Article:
With small businesses still struggling to access finance, despite six interest rate cuts, the Federation of Small Businesses reckons lending decisions should be taken by local bank managers, rather than faceless central credit committees. The FSB’s latest member survey found that 86% of respondents want decisions about their loans to be made locally, while over 60% were unhappy with the service they’re getting, partly because they don’t get to talk to real people – the majority said they prefer to communicate face-to-face rather than via phone or email (like people used to in the old days). And let’s face it: the current approach hasn’t worked terribly well for the banks, has it?
Although the Bank of England has slashed interest rates six times since October, including Thursday’s cut to 0.5%, many complain that they’re not seeing the full benefit of these lower rates. To be fair, this isn’t entirely the banks’ fault – as long as the inter-bank lending rate has remained stubbornly high, they can’t really be expected to lend money at a loss. And the true picture may be slightly different: according to the British Bankers’ Association, total bank lending to small firms actually increased by £235m to £54.2bn in January. But the fact remains that many SMEs still think they’re getting a raw deal on their borrowing.
‘While there have been efforts to restore lending to small businesses, the FSB is still hearing negative reports about banks holding back funds from viable small businesses,’ said chairman John Wright. ‘Businesses are complaining of unrealistic terms on finance applications and that they are not able to speak directly to those making decisions on their credit issues’. It’s put together seven principles of best practice ‘as a way to mend the broken relationship between small businesses and their banks’, including fixing terms on loans that aren’t in breach, making it easier for firms to access state guarantee schemes, and producing a letter of explanation if requests are turned down.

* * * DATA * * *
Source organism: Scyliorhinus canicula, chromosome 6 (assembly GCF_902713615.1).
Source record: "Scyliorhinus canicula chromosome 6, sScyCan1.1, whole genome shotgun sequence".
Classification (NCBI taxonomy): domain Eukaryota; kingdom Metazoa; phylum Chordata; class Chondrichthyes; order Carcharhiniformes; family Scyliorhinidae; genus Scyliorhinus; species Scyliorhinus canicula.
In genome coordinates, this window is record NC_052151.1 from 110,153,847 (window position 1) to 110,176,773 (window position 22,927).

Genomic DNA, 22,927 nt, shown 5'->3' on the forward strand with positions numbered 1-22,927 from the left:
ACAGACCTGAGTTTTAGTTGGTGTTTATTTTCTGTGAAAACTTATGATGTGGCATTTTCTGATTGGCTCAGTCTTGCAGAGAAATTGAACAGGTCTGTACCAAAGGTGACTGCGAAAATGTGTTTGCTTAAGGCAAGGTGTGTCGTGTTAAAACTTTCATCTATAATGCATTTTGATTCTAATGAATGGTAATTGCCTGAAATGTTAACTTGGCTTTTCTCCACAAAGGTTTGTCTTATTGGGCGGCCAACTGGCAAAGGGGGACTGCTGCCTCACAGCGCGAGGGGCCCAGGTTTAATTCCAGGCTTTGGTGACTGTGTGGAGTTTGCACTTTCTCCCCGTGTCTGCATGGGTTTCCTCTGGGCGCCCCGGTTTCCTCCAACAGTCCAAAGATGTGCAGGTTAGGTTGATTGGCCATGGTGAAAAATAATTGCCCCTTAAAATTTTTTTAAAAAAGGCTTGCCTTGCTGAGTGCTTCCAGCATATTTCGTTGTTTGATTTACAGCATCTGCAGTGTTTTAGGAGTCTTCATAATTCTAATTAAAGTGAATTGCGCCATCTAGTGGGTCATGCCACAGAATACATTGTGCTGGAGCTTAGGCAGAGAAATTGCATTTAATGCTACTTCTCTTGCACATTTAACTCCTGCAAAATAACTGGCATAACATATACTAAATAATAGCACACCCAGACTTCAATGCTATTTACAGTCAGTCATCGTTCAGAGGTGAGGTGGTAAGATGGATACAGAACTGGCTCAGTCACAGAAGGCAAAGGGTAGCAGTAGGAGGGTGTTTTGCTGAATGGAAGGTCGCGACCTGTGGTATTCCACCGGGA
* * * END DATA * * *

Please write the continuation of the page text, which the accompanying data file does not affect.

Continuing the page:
However, the Forum of Private Business reckons the biggest worry is the fall in SME bank deposits. Even as lending inched up in January, total deposits fell by £1.5bn. That’s nearly twice as much as it did in the first four months of 2008, points out FPB CEO Phil Orford, and it far exceeds the small rise in lending. ‘This disparity shows the urgent need for real liquidity measures,’ says Orford. So it looks like we’re all crossing our fingers that this quantitative easing will have the desired effect – albeit more in hope than expectation...